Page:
If the next Legislature would pass a similar bill, the utilities could work with the Public Utilities Commission to include an appropriate annual expenditure for undergrounding these old utility distribution systems.

Alan S. Lloyd

Homelessness problem isn't getting better

Ron Lim, special assistant to the governor, is akamai in the areas of housing and homelessness. So our consortium of homeless providers is chagrined that he has misstated statistics on Hawaii's homeless.

Lim would have us believe that the homeless population has dropped from 5,400 in 1992 to 3,200 in 1999 -- a decrease of more than 40 percent. That just isn't so.

More important than the exact numbers is the negative impression that Lim's statement can make. A decrease of 40 percent in any problem gives the impression that it is going away so we can stop working on it or go on to something more important.

In case you haven't seen for yourself, homelessness is still a major problem for our community. We continue to need your help.

Lynn Maunakea
Chairwoman, Partners In Care

Historic headstone needs Hawaii home

Burl Burlingame's June 22 article on the headstone of the submarine F-4 was very well written. I --and more than 100,000 submariners who have served our country since 1900 -- appreciate your helping us obtain a final resting place for our headstone.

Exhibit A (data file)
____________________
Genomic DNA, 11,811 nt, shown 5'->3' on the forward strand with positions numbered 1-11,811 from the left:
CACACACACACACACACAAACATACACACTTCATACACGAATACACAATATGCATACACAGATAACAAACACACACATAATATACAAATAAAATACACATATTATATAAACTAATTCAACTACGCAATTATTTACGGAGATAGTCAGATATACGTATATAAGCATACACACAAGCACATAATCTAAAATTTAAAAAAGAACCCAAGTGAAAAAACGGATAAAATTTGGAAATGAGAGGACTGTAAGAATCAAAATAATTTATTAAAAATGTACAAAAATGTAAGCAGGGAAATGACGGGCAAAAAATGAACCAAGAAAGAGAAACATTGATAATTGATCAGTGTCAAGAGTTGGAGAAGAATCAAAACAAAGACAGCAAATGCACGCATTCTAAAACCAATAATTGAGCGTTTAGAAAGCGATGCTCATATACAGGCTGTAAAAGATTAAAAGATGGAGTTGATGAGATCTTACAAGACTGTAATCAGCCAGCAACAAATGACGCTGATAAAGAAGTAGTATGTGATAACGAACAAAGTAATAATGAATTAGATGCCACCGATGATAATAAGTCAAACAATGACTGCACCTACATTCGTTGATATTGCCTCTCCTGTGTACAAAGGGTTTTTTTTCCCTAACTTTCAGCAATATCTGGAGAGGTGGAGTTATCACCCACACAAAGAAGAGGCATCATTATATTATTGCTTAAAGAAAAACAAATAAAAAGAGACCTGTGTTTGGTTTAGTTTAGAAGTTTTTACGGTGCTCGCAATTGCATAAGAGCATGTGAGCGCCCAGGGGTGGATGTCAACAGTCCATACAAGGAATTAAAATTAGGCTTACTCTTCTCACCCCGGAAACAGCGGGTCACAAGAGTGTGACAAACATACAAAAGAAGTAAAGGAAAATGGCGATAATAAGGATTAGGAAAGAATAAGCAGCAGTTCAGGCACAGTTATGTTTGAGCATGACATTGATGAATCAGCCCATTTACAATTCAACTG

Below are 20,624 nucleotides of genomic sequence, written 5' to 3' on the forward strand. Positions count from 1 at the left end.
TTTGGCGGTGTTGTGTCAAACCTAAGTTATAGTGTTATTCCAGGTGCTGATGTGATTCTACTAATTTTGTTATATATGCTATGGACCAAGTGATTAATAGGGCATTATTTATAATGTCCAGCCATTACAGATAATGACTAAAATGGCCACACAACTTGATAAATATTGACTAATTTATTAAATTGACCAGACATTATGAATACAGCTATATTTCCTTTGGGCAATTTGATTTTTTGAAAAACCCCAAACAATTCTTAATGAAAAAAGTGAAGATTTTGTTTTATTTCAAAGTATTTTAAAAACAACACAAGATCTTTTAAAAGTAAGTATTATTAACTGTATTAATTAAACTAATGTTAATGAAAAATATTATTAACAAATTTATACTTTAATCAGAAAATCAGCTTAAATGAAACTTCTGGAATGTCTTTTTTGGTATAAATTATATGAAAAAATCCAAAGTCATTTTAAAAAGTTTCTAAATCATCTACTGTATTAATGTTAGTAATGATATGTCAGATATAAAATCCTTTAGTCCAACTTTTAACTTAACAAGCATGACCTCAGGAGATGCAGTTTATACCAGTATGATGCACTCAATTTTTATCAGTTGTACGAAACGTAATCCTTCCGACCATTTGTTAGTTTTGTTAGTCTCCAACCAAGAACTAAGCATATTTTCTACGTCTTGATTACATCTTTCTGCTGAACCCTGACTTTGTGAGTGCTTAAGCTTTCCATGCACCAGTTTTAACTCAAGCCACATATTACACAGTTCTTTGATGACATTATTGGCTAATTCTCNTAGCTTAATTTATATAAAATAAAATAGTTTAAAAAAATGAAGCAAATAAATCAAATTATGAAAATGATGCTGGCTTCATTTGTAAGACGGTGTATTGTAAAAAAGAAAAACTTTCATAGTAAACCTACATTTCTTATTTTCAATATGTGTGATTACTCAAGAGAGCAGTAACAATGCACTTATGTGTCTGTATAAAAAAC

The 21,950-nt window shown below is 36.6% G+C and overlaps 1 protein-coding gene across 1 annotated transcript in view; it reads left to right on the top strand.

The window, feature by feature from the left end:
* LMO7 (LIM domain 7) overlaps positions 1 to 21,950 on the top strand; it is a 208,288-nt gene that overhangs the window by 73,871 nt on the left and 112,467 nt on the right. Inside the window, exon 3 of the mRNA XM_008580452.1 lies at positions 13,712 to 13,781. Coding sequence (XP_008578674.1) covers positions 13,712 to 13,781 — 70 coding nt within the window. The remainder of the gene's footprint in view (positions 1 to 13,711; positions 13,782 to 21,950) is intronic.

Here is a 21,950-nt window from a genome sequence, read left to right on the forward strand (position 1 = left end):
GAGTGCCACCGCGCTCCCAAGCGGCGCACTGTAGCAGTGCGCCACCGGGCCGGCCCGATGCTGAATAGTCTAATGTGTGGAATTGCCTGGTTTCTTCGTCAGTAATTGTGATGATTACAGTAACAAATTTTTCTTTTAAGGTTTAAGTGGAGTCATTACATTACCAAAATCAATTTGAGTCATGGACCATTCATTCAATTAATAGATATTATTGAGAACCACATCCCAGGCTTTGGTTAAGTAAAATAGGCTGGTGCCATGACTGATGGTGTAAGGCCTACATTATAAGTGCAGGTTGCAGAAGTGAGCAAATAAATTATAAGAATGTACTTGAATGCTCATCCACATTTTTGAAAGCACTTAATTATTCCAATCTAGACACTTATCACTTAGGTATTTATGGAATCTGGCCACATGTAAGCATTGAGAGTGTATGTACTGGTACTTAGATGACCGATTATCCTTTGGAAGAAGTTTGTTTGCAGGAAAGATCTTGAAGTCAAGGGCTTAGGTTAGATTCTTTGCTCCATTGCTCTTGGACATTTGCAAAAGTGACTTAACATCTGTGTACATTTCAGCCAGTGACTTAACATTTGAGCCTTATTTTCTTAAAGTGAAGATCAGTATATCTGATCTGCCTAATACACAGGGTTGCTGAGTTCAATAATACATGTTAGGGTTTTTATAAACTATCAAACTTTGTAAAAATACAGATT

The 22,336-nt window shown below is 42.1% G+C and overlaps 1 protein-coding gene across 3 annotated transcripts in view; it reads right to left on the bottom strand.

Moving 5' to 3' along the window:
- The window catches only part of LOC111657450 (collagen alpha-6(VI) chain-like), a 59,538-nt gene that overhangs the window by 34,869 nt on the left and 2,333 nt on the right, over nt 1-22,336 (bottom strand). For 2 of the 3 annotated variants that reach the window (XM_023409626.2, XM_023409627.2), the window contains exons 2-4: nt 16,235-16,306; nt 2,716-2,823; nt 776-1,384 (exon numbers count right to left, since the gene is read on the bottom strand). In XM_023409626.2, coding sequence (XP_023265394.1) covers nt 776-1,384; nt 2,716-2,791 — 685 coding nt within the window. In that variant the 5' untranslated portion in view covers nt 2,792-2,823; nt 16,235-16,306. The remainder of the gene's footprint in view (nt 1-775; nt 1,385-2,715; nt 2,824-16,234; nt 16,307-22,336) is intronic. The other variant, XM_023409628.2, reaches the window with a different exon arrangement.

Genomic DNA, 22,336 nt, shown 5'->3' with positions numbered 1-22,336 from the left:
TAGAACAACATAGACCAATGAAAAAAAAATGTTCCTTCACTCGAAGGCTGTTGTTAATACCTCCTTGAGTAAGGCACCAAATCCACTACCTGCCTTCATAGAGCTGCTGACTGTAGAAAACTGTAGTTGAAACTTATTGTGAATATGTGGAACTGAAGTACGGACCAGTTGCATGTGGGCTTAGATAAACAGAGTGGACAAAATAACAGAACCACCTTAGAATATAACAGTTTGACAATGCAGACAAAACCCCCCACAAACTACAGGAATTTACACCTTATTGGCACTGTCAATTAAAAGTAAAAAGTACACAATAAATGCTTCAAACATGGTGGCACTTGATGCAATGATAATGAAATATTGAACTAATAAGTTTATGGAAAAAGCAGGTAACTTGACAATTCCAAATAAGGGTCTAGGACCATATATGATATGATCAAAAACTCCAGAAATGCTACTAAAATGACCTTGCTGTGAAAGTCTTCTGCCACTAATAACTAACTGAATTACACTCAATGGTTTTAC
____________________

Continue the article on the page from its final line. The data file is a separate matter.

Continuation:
As memorial chairman for the U.S. Submarine Veterans Inc. Capitol Base, I have spent many hours negotiating with Arlington National Cemetery on how we can save the F-4 original headstone. It has been super cooperative in helping to find a permanent home for this piece of naval history.

Richard B. Mendelson
Rockville, Md.

Reimburse taxpayers for Elian case

The Florida relatives of Elian Gonzalez, together with Cubans and organizations in that state, steadfastly opposed the reunion of Elian and his father, and their ultimate return to Cuba.

Their attorneys knowingly and deliberately challenged the Justice Department in court, and costs incurred by both governments have exceeded $3 million.

They should be held accountable for these costs, and the Justice Department should sue them for reimbursement.

How Tim Chang